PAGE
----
Privacy crusaders accuse X of ad-targeting that flouts EU rules
Campaign to promote 'chat control' legislation allegedly sorted users by political views, religious beliefs
An EU privacy rights group has filed a complaint against Elon Musk's X, alleging the platform unlawfully targeted advertisements from the bloc's Home Affairs directorate in a bid to build public support for hotly contested "chat control" legislation.
Austria-based noyb (none of your business) alleges that the EU Home Affairs account in September paid X to promote a post in the Netherlands about the necessity of chat control legislation (which would make it permissible to scan devices and messages – even encrypted ones – for child abuse material.) Crucially, noyb accuses it of targeting users based on their political views and religious beliefs in order to do so.
If true, it would mean X isn't only violating its own targeted advertising rules, but the EU's General Data Protection Regulation (GDPR) and the Digital Services Act (DSA) as well, noyb contends.
"On paper, X prohibits the use of sensitive data for political ads, but in reality they still profit from techniques that we know are harmful ever since the Cambridge Analytica scandal in 2018," says noyb data protection lawyer Maartje de Graaf.
The complaint [PDF], filed today with the Dutch data protection authority, is a follow-up to an earlier complaint that noyb filed in the Netherlands directed at the EU Commission's Directorate for Migration and Home Affairs in September, which made the illegally promoted post.
Coincidentally or not, the European Commission decided the day after noyb's September complaint to stop all advertising on X, citing concerns over disinformation on the platform as well as that targeting ads on X could violate the DSA.
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"After we filed our first complaint in this matter, the EU Commission has already confirmed to stop advertising on X," says noyb data protection lawyer Felix Mikolasch. "However, to put an end to this in general, we need enforcement against X as a platform used by many others."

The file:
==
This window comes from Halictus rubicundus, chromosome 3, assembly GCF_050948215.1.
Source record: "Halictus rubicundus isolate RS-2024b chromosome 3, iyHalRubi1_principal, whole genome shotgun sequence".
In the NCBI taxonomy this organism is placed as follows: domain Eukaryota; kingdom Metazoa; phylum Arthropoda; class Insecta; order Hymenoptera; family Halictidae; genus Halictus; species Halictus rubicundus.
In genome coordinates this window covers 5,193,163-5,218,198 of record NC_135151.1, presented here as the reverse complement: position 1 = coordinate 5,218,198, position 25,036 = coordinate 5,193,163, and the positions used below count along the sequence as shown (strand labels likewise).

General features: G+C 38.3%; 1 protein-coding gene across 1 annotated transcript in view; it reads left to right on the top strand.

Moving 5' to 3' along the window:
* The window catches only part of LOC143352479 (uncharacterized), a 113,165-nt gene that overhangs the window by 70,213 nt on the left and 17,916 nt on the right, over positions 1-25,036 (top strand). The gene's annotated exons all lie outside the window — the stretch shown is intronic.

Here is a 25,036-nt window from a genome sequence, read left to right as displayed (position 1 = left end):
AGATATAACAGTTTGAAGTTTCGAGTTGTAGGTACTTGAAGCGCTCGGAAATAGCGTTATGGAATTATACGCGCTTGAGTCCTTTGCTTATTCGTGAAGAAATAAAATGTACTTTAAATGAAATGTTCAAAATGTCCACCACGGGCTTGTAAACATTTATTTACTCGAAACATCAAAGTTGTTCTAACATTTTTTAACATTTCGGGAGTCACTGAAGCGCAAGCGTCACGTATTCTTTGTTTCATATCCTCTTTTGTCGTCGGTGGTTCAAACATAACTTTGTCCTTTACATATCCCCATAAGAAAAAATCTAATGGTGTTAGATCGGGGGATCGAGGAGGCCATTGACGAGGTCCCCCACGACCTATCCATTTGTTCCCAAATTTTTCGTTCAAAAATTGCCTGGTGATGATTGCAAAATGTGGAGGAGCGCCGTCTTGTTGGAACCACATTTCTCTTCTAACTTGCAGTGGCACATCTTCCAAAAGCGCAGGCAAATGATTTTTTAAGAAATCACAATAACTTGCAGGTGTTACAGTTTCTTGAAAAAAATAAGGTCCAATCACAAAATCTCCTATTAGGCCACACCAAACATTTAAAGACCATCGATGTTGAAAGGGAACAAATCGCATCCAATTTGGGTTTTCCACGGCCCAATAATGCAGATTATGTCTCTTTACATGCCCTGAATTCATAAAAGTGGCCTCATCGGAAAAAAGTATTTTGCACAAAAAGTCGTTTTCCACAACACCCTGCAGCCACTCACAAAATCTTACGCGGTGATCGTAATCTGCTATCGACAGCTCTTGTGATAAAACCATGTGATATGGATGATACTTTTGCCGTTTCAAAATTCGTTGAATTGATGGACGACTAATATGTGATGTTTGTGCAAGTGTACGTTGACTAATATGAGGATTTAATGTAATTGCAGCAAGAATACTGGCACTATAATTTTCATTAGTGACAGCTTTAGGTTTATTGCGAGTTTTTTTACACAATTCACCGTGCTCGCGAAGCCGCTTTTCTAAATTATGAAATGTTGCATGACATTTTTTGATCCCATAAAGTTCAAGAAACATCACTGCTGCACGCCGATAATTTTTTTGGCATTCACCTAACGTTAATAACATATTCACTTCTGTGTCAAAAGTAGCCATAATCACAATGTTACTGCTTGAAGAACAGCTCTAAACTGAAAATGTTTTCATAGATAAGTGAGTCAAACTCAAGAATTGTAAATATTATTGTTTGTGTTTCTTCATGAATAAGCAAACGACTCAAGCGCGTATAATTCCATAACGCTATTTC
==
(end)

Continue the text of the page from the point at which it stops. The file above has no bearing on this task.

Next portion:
The latest X complaint alleges the Home Affairs post was only promoted to people who did not show interest in keywords like Brexit, the EDL, right-wing German populist party Alternative für Deutschland or Christian – all politically and religiously loaded terms that noyb claims are exempt from ad targeting.
Per the complaint, Article 9(1) of the GDPR prohibits "processing of personal data revealing racial or ethnic origin, political opinions, religious or philosophical beliefs." Additionally, the EU Data Protection Board has previously determined that social media firms processing observed data "to categorise users as having certain religious, philosophical or political beliefs … must obviously be seen as processing of [a] special category of personal data," which, noyb contends, makes X's promotion of the EC post illegal.
X didn't respond to questions from The Register.
Noyb is seeking a full investigation by Dutch data protection officials, as well as a prohibition on X from processing special categories of data for advertising purposes. Noyb is also asking officials to fine X, which under the GDPR could be forced to fork over up to €20 million for a violation of GDPR article 9, or 4 percent of its annual turnover, whichever is higher.
Given X's financial state, that €20 million could be devastating. ®